In the Northwest Territories and Nunavut, as in many jurisdictions, it is common practice for employers to provide staff housing in an effort to recruit and retain employees for work in remote locations and to alleviate the high costs of living. Unfortunately, staff housing arrangements can prove problematic for both employers and employees upon the termination of employment or where the employer wishes to recover possession of the premises for other reasons.
Staff housing arrangements should be carefully addressed in employment agreements and benefit policies such that the effect of termination of employment on the right to occupy staff housing, and the procedure applicable to an employer regaining possession of the premises, are clearly set out. However, employers must also be aware that staff housing arrangements may be subject to residential tenancies or other legislation in their respective jurisdictions.
In the Northwest Territories and Nunavut, residential tenancies legislation does not apply to certain types of staff housing, such as living accommodation in a building used for non-residential purposes whereby occupancy is necessarily connected to employment in or services related to a non-residential business carried on in the building. In situations where the legislation does apply, the tenancy of a person who is provided with rental premises as an employment benefit is terminated on the day that his or her employment ends. The employee is required to vacate the premises within one week but the employer cannot collect rent during that period.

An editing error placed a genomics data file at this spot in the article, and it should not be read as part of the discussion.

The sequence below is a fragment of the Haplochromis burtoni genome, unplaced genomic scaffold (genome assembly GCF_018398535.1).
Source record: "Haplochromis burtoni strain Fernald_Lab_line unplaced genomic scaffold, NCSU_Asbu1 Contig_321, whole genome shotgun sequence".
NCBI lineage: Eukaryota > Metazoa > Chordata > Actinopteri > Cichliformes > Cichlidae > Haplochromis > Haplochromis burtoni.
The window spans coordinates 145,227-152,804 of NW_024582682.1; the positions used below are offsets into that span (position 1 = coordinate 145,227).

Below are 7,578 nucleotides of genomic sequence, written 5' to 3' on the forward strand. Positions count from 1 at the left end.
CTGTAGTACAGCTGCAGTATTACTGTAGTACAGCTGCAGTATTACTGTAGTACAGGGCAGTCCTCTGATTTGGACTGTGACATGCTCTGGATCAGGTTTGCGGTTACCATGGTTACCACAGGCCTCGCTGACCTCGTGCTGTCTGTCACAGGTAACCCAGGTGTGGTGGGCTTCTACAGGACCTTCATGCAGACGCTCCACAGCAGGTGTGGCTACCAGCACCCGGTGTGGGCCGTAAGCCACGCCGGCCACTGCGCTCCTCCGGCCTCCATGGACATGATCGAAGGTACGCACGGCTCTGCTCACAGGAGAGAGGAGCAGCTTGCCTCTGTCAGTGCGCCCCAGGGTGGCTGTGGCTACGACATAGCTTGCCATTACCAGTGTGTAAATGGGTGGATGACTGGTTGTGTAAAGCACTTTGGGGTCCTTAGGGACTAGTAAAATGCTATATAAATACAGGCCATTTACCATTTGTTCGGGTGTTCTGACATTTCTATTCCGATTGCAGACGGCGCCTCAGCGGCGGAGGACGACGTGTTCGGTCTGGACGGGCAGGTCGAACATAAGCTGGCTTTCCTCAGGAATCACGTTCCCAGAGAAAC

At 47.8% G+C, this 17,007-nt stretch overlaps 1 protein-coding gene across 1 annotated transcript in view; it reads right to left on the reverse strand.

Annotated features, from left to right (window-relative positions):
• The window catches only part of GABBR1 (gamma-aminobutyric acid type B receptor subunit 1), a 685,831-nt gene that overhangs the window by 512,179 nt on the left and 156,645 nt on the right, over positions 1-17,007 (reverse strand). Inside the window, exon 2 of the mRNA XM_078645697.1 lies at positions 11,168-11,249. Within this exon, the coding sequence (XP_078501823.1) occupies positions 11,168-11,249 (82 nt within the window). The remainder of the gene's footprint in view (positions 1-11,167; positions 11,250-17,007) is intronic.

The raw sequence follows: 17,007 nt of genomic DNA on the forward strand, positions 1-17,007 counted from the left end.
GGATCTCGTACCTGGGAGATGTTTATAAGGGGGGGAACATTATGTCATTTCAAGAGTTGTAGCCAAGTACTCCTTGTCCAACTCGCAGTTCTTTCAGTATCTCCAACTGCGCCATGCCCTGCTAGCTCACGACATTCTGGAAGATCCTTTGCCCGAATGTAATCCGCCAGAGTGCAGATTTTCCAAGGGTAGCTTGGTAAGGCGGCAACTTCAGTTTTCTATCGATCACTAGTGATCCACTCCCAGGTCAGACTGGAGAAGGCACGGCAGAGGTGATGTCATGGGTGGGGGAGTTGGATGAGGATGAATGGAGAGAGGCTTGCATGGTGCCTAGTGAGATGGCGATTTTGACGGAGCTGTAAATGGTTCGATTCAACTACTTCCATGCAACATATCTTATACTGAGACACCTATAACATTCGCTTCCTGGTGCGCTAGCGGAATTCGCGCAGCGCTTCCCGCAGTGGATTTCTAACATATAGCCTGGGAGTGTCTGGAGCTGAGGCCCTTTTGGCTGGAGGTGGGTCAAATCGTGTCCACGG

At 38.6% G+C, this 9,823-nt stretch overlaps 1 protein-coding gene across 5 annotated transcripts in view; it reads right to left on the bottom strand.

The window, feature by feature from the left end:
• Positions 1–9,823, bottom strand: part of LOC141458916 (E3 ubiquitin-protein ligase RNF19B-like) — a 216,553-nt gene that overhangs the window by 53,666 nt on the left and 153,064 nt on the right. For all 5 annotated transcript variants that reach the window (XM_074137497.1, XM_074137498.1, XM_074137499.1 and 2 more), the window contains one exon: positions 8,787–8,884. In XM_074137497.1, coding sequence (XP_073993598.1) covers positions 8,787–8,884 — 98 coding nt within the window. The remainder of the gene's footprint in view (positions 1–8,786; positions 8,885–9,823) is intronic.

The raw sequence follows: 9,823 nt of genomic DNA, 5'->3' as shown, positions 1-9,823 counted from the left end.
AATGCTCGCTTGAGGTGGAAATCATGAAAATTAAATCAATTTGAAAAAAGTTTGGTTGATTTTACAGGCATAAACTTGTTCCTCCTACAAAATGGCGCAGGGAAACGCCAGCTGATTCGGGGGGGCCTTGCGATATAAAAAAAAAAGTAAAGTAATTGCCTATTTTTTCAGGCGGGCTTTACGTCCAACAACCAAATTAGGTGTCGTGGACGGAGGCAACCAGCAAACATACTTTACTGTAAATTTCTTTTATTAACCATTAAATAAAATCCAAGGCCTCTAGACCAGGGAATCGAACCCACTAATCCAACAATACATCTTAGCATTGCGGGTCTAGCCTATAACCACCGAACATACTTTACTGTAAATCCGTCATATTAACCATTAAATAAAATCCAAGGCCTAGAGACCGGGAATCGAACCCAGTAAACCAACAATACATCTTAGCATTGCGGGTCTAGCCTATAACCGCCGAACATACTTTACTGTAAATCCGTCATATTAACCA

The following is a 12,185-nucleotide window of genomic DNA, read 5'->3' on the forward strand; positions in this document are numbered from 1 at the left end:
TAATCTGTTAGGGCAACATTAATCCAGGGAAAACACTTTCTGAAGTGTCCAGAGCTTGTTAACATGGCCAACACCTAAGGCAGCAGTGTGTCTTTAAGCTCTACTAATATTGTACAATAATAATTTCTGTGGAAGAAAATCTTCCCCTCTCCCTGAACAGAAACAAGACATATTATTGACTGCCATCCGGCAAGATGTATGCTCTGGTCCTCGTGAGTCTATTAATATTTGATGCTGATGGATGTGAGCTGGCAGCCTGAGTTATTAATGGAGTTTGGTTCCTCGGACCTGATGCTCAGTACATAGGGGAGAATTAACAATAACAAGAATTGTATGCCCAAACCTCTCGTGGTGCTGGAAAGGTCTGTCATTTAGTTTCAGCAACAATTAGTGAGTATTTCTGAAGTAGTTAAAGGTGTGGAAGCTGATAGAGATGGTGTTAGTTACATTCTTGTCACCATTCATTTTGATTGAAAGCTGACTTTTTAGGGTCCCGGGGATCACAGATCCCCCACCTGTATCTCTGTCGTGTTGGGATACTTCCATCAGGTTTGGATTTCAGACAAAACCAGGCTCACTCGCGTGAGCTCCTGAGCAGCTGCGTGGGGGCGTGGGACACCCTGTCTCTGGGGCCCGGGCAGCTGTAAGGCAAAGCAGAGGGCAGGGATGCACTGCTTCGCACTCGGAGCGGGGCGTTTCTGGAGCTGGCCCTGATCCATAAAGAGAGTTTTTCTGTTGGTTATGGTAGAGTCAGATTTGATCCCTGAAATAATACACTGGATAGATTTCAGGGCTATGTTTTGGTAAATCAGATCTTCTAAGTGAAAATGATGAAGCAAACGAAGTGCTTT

The Supreme Court of the Northwest Territories recently considered an application by an employer to evict an employee from staff housing notwithstanding that the employment relationship had not ended. The employee occupied an apartment above a trucking terminal but had become unable to work due to injury and was receiving disability benefits while contesting the denial of a workers’ compensation claim. The employer wished to renovate the premises for use in its business but the employee refused to vacate. The Court concluded that the matter was governed by contract law, that the employer did not have an indefinite responsibility to provide housing, and that the employee was in possession of the premises without permission. The employee was ordered to vacate the premises within three weeks.
Prior to extending staff housing benefits, employers should determine whether the arrangements will be subject to contract law, residential tenancies or other legislation, or both. Legislation varies among jurisdictions and may impose notice requirements or other restrictions on eviction. Careful drafting of employment agreements and policies may alleviate difficulties for employers seeking to recover possession of staff housing upon termination of employment or otherwise.